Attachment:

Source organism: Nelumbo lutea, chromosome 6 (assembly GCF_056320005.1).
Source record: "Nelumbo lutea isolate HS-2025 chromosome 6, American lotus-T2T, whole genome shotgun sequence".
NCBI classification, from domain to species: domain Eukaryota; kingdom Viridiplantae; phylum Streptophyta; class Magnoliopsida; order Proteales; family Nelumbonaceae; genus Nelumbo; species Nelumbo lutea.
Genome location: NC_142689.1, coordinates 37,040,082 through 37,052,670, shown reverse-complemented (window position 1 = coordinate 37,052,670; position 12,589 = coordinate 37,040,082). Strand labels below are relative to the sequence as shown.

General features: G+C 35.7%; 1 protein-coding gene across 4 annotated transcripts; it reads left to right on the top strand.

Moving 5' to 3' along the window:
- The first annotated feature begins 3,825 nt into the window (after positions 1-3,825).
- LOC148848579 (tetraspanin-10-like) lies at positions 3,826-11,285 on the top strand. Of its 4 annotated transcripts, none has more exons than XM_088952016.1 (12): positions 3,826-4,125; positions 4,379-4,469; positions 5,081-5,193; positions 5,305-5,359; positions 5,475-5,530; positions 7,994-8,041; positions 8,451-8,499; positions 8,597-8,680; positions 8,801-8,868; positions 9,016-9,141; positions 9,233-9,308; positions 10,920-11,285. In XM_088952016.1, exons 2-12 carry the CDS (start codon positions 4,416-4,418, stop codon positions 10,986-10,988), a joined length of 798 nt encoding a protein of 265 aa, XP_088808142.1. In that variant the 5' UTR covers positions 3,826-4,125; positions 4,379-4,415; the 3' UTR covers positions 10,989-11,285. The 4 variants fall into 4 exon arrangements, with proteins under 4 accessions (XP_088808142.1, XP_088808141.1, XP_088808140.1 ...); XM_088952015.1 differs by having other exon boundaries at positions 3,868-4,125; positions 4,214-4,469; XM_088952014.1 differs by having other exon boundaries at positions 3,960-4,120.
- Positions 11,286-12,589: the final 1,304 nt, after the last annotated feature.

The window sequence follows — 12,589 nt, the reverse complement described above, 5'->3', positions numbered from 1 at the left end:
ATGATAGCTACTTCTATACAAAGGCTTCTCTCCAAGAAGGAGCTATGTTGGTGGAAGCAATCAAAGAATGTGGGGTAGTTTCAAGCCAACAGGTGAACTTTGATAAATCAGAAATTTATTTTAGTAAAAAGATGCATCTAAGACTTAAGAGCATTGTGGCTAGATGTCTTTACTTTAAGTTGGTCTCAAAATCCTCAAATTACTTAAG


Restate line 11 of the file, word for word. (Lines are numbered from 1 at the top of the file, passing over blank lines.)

ATGATAGCTACTTCTATACAAAGGCTTCTCTCCAAGAAGGAGCTATGTTGGTGGAAGCAATCAAAGAATGTGGGGTAGTTTCAAGCCAACAGGTGAACTTTGATAAATCAGAAATTTATTTTAGTAAAAAGATGCATCTAAGACTTAAGAGCATTGTGGCTAGATGTCTTTACTTTAAGTTGGTCTCAAAATCCTCAAATTACTTAAG